Competing in the Hydrocontest with a new boat
Summer series - Students' projects (6/9). On 11 August, the three Swiss universities that will compete in the upcoming Hydrocontest – EPFL, HES-SO Fribourg and HEIG Yverdon – will unveil their boats in Yverdon-les-Bains. EPFL’s team is now putting the finishing touches to its new boat.
With the student competition just a month away, the pressure is on for Hydrocontest EPFL Team. “We need to know all the weak points in our two boats so that we can avoid any unpleasant surprises during the actual competition,” says Sébastien Jaffaux, a Bachelor’s student in mechanical engineering and the team’s communications manager. That’s why a handful of students has been meeting up almost every day during their summer vacation at either the lakeside headquarters of the Compagnie Générale de Navigation (CGN) – the Lake Geneva ferryboat operator – or the EPFL-UNIL sailing center, to thoroughly test their two prototypes. The Hydrocontest will be held from 2 to 9 September in Saint-Tropez, France. Like last year, three Swiss teams have signed up: EPFL, the Universities of Applied Sciences and Arts of Western Switzerland in Fribourg (HES-SO Fribourg) and the School of Business and Engineering (HEIG) in Yverdon. The three teams will showcase their boats for the public on 11 August, from 10am to 7pm, at the Parc des Rives du Lac on the Yverdon-les-Bains lakefront.
The competition is devoted to nautical and maritime energy efficiency, and more than 30 teams will take part this year. Each team will compete with two miniature remote-controlled boats powered by batteries provided by the event organizer. A bit like Laurel and Hardy, one of the boats should be fast and light and run for a long time, while the other, with 200 kg in ballast, is meant to simulate a cargo ship.
Half catamaran, half hovercraft
EPFL has taken part in the event since it was first held in 2014, and this year’s team is going in confident. They believe that their light bifoiler, which was launched in 2016, could win. “We minimized drag by using only two foils, which means our boat can outpace the others. The flip side of the coin is that our boat is more unstable – it’s sort of like flying a drone without a stabilizer,” says Kevin Delizée, a Master’s student in mechanical engineering and vice president of the Hydrocontest EPFL Team association. The trick is to really fine-tune the boat and then pilot it expertly.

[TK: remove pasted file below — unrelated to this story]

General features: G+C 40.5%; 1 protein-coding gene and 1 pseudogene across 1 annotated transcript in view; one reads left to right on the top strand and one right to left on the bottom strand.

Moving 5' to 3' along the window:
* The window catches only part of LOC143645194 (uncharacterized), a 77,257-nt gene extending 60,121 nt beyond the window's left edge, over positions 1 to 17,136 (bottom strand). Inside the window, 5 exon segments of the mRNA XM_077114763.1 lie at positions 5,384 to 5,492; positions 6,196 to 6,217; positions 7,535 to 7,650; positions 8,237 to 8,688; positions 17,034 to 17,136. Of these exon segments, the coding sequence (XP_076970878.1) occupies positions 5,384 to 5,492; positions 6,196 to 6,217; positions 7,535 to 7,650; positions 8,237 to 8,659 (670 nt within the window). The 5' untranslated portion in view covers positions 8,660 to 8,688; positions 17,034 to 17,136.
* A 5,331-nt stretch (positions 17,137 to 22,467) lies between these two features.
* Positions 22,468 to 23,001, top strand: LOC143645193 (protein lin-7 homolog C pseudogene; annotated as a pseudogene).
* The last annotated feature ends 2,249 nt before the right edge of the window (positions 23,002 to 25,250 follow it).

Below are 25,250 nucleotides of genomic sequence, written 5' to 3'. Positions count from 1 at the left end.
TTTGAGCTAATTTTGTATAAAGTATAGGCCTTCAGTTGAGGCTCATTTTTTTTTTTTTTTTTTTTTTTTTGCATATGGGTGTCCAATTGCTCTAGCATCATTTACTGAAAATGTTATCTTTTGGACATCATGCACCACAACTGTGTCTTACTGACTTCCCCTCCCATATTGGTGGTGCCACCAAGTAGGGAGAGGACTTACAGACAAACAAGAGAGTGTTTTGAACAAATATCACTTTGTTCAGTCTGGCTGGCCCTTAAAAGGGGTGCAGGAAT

The EPFL students are also entering a promising new ‘heavy’ boat into the mass transport category, which they have dominated twice in years past. A cross between a catamaran and a hovercraft, their new boat has two sources of propulsion: Archimedes’ buoyancy force acting on the two hulls, and a fan-generated air cushion contained between the hulls by fore and aft skirts.
The upcoming competition will cap off a year of endless hours of work for Delizée, who conceived and designed the new boat as part of two semester projects. “What drives me? It’s just been a lot of fun!” He and close to a dozen other students got out of bed every morning at the crack of dawn for five weeks in order to build the boat in a workshop in Ecublens provided by Décision SA, one of the team’s main partners.
The project taught the students many things. In addition to the mechanical and technical know-how they picked up, they experienced some real-world challenges first-hand: project and team management for starters, and then fundraising and the quest for partners. This year, Hydrocontest EPFL Team embarked on a partnership with CGN, which gave them access to a large expanse of open water in the port used by their belle-époque-era ferryboats. “For CGN, this link-up with EPFL is a great opportunity to build bridges in areas that are important to our company and will support our development. We have put in place a solid and forward-looking partnership that will pay off for the students, the school and CGN in terms of energy efficiency, technology intelligence, innovation and hands-on experience,” says Irwin Gafner, CGN’s Technical Director. One small yet memorable result of this partnership: the sight of the EPFL students’ little remote-controlled boat being tested in the shadow of the century-old fleet.
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